Movement is precise, with those ledges that are supposed to be just out of your reach staying JUST out of your reach. The ones you need to traverse to are able to be reached with proper timing. Hidden areas are a thrill to find and like any Metroidvania game, are like little puzzles within themselves. Playing with the PS4 controller had a few moments where I felt like the PC would be a better experience but those were very few and far between. All told, traversing the world is something I rarely thought about in between the general exploration and outstanding combat.

And combat is exactly that, outstanding. Timing is everything, from your roll dodges through an enemy to managing your stamina for the right number of hits, blocks and dodges, there is always something to keep you on your toes. Throughout the game you will encounter bosses that will challenge the way you play. From a fast, dagger wielding woman who will dash jump and cut you to ribbons to a massive, armor clad knight summoning lighting from the sky and minions from the ground, no two bosses play exactly the same. The tactics that let you breeze past one boss with barely a hit will leave you broken and frustrated on try number 25 with the next. Death’s Gambit demands that the main character adapts to the changing world around him, and it demands the same of you.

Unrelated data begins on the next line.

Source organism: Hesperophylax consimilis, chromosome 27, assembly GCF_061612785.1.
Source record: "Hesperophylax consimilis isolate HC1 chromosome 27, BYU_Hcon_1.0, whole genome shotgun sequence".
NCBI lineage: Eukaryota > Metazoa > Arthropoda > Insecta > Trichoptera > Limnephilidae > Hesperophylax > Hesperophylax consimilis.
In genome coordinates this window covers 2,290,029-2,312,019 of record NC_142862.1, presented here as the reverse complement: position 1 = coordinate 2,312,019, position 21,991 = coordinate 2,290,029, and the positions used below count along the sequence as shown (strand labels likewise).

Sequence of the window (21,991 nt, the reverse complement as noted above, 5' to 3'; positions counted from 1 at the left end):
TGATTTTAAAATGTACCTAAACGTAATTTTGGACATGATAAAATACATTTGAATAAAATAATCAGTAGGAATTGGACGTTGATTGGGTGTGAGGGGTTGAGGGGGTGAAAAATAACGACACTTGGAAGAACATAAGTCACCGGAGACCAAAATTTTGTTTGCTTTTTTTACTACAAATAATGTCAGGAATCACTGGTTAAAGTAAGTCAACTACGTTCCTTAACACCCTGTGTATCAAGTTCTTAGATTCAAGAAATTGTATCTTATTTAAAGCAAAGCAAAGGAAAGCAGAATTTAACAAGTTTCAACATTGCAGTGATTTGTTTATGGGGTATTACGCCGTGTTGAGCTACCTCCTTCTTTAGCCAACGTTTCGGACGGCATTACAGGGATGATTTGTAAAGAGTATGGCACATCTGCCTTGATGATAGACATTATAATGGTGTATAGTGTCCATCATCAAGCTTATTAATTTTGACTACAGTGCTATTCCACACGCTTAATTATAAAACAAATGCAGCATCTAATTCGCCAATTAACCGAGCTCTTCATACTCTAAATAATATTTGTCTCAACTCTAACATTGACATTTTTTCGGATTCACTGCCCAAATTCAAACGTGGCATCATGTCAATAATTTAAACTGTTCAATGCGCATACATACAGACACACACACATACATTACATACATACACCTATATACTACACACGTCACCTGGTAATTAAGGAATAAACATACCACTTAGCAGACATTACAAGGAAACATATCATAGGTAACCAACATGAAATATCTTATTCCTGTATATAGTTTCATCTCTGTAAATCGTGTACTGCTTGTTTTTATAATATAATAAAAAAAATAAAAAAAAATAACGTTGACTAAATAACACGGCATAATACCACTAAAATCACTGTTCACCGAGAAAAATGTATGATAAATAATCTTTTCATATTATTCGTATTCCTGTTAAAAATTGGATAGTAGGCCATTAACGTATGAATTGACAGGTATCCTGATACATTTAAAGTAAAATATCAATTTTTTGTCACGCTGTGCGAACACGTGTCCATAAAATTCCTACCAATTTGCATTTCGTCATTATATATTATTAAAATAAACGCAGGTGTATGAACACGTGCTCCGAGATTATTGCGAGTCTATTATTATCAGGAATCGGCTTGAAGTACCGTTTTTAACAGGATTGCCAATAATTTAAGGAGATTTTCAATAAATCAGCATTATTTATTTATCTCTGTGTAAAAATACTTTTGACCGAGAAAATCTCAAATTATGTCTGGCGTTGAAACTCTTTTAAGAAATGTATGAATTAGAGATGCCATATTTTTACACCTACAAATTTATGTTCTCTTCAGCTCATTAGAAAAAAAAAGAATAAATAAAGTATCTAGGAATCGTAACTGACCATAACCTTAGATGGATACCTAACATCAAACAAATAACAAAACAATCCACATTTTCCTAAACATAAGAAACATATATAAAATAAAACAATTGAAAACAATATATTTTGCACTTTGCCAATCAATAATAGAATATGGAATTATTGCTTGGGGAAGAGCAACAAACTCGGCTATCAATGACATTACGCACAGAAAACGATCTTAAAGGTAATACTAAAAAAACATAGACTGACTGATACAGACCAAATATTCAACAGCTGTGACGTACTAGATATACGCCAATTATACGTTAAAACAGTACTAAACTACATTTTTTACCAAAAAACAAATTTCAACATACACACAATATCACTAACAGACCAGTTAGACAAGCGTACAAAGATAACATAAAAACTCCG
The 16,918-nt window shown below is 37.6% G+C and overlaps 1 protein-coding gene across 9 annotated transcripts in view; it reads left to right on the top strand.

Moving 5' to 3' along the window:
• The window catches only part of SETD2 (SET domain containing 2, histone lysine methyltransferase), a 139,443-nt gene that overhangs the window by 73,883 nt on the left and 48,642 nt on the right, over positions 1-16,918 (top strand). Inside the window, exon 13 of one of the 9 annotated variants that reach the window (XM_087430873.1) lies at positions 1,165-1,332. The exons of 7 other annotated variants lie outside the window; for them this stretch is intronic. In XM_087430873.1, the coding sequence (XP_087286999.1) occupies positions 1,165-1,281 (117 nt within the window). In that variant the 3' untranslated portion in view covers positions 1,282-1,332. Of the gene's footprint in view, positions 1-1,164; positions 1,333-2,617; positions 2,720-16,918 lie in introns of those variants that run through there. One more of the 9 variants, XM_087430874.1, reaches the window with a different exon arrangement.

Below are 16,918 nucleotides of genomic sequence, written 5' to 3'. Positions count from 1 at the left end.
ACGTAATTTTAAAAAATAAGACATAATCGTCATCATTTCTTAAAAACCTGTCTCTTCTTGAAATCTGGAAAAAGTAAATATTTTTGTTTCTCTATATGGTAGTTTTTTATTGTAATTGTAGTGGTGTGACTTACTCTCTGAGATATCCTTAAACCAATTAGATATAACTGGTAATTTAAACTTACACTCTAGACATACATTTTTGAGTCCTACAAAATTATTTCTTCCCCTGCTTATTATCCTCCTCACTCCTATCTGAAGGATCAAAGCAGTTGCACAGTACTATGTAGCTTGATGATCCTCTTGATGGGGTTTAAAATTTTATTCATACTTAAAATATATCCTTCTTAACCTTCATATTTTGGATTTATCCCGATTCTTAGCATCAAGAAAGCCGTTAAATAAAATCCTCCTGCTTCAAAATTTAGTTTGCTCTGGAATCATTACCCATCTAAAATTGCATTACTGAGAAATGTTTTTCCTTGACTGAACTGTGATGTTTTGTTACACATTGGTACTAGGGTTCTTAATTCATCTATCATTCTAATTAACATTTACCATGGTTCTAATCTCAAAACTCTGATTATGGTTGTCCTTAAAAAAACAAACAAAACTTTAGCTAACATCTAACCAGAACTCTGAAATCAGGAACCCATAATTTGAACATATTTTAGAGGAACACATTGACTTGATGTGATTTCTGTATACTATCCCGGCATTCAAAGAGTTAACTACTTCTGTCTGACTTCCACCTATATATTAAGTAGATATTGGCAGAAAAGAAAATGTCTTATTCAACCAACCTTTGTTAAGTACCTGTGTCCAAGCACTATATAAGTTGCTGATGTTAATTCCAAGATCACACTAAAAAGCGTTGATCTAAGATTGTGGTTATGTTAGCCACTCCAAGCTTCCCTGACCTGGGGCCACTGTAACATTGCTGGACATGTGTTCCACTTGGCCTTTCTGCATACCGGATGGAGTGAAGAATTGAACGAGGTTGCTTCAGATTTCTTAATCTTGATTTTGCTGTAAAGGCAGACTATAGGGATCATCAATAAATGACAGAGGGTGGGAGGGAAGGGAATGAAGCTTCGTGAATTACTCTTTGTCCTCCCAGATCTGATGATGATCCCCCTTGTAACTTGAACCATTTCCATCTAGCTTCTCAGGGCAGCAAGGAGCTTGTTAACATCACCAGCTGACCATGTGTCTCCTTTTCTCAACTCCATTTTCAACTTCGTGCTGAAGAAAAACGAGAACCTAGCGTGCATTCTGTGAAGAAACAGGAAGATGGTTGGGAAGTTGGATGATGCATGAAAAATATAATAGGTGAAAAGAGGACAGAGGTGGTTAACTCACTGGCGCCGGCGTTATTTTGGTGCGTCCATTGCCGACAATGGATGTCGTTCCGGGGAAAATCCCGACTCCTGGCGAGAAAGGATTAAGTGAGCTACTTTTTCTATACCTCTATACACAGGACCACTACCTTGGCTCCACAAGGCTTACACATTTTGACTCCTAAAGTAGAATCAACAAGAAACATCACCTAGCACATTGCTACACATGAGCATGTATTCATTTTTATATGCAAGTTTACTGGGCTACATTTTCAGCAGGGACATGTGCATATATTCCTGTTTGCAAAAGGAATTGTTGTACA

This brings me to my final point, and unfortunately the lowest point of the game, the story. Don’t get me wrong, there is nothing bad here. Several jokes about their Soulsborne origins are thrown around and there is no shortage of interesting characters or jokes here and there, but the story almost honestly feels lost in the gameplay. This game is so mechanically and fundamentally sound, I almost feel like the story is an afterthought at some points. Death’s Gambit tries to again pull a trait of the Souls games and make it work to their advantage with an intentionally obscure story and a lot of information given via the item descriptions, but ultimately it falls a bit flat. Even with flashbacks of your character and their mother I did not feel overly invested in who I was or what my goal was. I simply wanted to get to the next area and find my next boss to tackle. The gameplay loop was satisfying enough to make me want to simply press on and experience more.

At the end of the day, if 2D Souls-inspired action platformers with Metroidvania elements are your thing, you absolutely need to play this game. Story aside, the gameplay is great and the difficulty hits that sweet spot between too hard and too easy. Once you grasp it, it is intuitive and pretty simple but until then you will die, die, die and die some more. With a modest $20 price tag, I recommend it.

Adult Swim provided us with a Death’s Gambit PS4 code for review purposes.

Grade: B+